Let’s note that the problem of journalistic objectivity has already been solved by one major news organization: Fox News has clearly gotten away from the ‘he said, she said’ style of political reporting, in favor of the ‘he said, she said, but we know that the democrats are liars’ brand. Fox News is very popular, and its imitators on the internet will continue to avoid journalistic objectivity. Eventually we’ll get liberal versions of Fox News, but it’s only for contingent reasons that a liberal Fox News would be a great place to get your news right now.

Nor is competition going to change anything–Fox News clones have an important place in the market. Most people won’t go there, because the partisanship will turn them off, but the mainstream news sources they gravitate to will have every incentive to be bland and inoffensive. The internet creates a space for thoughtful news sources, but it doesn’t produce the people who are interested in them. Matt says “managers and reporters who manage to consistently cover the news in a way that people find useful will prosper, while those who fail to do so will suffer.” This is true, but it only matters if people find traditional ‘objective’ journalism less useful than the alternatives. Frankly, I think that people only find traditional journalism frustrating when they take the time to educate themselves and start to see its limitations. This process takes time, some intelligence, and an interest in politics, so it’s likely to lead to a niche market, with or without the internet.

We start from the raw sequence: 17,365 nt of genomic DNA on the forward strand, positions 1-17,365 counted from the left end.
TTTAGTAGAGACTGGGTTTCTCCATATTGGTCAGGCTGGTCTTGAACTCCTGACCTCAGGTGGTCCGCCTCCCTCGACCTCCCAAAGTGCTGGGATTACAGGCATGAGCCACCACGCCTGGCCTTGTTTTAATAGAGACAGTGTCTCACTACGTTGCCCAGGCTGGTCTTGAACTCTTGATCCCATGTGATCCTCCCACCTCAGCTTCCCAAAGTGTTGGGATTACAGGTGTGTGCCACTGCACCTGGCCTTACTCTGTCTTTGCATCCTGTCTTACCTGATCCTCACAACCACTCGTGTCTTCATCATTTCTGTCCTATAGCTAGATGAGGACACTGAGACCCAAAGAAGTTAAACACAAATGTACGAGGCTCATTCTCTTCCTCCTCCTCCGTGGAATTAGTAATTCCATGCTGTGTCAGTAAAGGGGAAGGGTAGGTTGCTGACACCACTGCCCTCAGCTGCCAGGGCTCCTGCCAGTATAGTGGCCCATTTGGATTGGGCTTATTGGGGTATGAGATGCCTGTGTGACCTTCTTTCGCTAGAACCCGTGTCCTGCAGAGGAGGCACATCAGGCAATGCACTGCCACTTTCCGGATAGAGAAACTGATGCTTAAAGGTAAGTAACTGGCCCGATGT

In short, the internet has done and will do great things to make quality political coverage available to people who want it and can recognize it for what it is. But unless the internet changes the people who consume the news, it won’t change the news that they consume.

Can You Use The Google?

Tyler Cowen has a secret blog, the address of which he gave to only people who pre-ordered his recent book. Kieran Healy muses about why exactly he should refrain from revealing the location of the blog, and in so doing, strikes a few points for sociology against economics. However, while he describes using Google to find it as “trivially easy,” I think it might be a pretty good test of one’s Google-fu.


We are in some danger of becoming petty in our study of pettiness; there is a terrible Circean law in the background that if the soul stoops too ostentatiously to examine anything it never gets up again. –G.K. Chesterton (from a non-spoilerific Harry Potter comment)

This is a good aphorism for bloggers, especially if the still largely oppositional culture of blogging becomes a primary source of information for large numbers of people. At some point, people like Brad DeLong are better off ignoring the fact that the MSM is covering Hilary’s cleavage than commenting on how stupid that coverage is.